Shares of blank-check company Tuscan Holdings (NASDAQ:THCB) surged as much as 60% in pre-marketing trading after an announcement the special purpose acquisition company (SPAC) would merge with electric vehicle battery maker Microvast. THCB stock came public in March 2019, in a $276 million initial public offering (IPO).
The Microvast SPAC merger will create a combined company that will be valued at $3 billion, according to a Tuscan Holdings press release. In 2017, CITIC Securities, a Chinese state-owned firm, led a $400 million private funding round in the firm.
Microvast makes batteries for public transportation, including taxis and buses, as well as for big transportation equipment, like port movers and mining vehicles. The U.S. Advanced Battery Consortium last year awarded the Houston-based company a contract to develop low-cost and fast-charge batteries for electric vehicle applications.
Microvast SPAC Rides Record Trend
News of Tuscan’s finding a merger partner comes as SPACs completed nearly $26 billion of share sales in January, more than the previous monthly record set in October, according to data compiled by Bloomberg. More than 200 companies completed IPOs in January, and the deal surge comes as soaring markets trigger bubble fears among some investors, the news service reported earlier on Monday.
A number of EV companies have taken advantage of the new trend. Truck manufacturer Nikola (NASDAQ:NKLA), battery play QuantumScape (NYSE:QS), and van/truck developer Canoo (NASDAQ:GOEV) all closed SPAC mergers in 2020. Other EV plays joined them.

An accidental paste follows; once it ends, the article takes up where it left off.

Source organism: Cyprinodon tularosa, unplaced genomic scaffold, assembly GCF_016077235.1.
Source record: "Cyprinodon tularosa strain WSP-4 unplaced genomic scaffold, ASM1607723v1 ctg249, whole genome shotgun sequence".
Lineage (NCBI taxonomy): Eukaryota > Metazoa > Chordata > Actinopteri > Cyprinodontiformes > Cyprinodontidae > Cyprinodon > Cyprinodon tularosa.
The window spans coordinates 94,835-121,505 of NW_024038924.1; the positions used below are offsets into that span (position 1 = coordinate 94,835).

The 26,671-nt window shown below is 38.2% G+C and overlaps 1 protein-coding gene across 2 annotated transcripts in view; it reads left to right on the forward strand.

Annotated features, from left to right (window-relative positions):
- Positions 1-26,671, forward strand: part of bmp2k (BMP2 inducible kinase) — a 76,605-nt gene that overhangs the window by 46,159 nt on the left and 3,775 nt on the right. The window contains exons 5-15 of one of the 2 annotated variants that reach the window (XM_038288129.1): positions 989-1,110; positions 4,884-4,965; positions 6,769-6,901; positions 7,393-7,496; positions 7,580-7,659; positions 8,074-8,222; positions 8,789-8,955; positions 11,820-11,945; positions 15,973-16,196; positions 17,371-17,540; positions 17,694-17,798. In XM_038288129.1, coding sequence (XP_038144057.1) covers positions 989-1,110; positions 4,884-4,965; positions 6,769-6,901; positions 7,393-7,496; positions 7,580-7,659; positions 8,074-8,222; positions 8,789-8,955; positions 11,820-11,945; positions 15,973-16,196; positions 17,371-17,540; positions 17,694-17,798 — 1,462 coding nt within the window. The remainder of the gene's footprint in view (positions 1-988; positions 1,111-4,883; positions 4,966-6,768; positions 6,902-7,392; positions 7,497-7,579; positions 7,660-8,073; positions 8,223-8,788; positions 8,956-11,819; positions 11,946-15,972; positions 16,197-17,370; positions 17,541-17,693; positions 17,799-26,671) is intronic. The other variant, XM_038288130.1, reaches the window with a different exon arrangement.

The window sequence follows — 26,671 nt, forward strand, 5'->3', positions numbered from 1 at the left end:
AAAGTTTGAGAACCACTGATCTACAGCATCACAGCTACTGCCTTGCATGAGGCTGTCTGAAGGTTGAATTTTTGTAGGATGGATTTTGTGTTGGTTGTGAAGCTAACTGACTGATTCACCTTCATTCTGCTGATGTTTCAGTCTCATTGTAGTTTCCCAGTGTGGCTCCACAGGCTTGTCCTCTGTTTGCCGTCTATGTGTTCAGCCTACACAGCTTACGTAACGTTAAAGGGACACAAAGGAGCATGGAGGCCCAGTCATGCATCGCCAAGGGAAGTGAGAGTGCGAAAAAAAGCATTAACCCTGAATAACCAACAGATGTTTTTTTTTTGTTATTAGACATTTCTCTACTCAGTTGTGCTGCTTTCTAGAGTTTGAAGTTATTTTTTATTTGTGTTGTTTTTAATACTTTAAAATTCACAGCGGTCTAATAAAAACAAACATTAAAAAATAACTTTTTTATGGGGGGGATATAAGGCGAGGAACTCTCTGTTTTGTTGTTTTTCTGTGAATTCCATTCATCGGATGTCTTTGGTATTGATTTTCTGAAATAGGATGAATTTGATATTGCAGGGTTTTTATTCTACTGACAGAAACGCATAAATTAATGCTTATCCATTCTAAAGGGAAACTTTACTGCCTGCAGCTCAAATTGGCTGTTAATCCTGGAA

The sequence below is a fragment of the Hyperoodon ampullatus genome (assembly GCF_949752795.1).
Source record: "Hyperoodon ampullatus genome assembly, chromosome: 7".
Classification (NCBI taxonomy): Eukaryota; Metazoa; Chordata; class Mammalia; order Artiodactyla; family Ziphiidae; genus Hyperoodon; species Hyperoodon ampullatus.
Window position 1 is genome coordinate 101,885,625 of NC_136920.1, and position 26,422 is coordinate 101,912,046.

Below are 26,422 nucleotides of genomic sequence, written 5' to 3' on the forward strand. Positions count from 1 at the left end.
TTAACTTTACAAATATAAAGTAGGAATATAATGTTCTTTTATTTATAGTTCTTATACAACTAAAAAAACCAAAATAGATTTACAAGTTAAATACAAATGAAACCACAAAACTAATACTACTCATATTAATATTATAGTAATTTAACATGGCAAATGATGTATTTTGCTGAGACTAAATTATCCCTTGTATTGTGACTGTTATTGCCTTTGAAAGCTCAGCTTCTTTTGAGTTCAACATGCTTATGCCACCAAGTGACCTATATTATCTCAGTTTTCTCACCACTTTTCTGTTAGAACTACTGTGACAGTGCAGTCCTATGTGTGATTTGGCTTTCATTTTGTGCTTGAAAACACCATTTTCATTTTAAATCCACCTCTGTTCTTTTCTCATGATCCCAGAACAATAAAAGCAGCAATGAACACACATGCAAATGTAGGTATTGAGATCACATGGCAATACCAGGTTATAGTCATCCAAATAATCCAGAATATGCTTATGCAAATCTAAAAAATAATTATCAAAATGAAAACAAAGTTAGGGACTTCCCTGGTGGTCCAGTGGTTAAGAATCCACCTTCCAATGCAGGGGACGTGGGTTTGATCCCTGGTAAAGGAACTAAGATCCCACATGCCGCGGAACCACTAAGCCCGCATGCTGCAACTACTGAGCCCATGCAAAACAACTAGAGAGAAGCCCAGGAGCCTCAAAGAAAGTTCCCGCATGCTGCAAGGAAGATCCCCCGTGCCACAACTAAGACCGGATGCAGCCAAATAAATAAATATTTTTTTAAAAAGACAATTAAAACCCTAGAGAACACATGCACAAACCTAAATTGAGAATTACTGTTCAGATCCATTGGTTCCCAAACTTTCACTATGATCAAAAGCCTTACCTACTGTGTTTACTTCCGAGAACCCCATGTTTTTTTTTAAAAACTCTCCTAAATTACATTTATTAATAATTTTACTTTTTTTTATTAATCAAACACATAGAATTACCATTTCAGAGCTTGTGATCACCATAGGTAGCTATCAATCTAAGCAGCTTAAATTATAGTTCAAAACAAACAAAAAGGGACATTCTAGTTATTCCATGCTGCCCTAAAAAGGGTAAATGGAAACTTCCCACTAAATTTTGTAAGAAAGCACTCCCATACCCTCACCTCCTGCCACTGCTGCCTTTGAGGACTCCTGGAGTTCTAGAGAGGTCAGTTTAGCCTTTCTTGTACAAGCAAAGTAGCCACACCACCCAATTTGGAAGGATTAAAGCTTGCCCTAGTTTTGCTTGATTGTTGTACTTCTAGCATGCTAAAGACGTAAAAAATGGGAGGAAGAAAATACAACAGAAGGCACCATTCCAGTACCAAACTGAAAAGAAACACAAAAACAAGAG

InterPrivate, one of the lead investors in an additional $540 million investment piggybacked on the merger previously managed another SPAC, InterPrivate Acquisition (NYSE:IPV), which inked a merger pact with lidar maker Aeva late last year. That company recently announced a partnership with TuSimple to supply LiDAR technology on the firm’s self-driving trucks.
What to Do Here?
To be sure, this morning’s surge in THCB stock puts the shares at a level that may not make sense for some investors. But history may be on your side. Recent results show that EV SPAC stocks often rally into and out of the merger close date, even if those rallies fundamentally don’t seem to make sense.
Do your research, watch for the dips and then make your move.
On the date of publication, Robert Lakin did not have (either directly or indirectly) any positions in the securities mentioned in this article.
InvestorPlace contributor Robert Lakin is a veteran financial writer and editor, following fintech, agtech and property tech startups.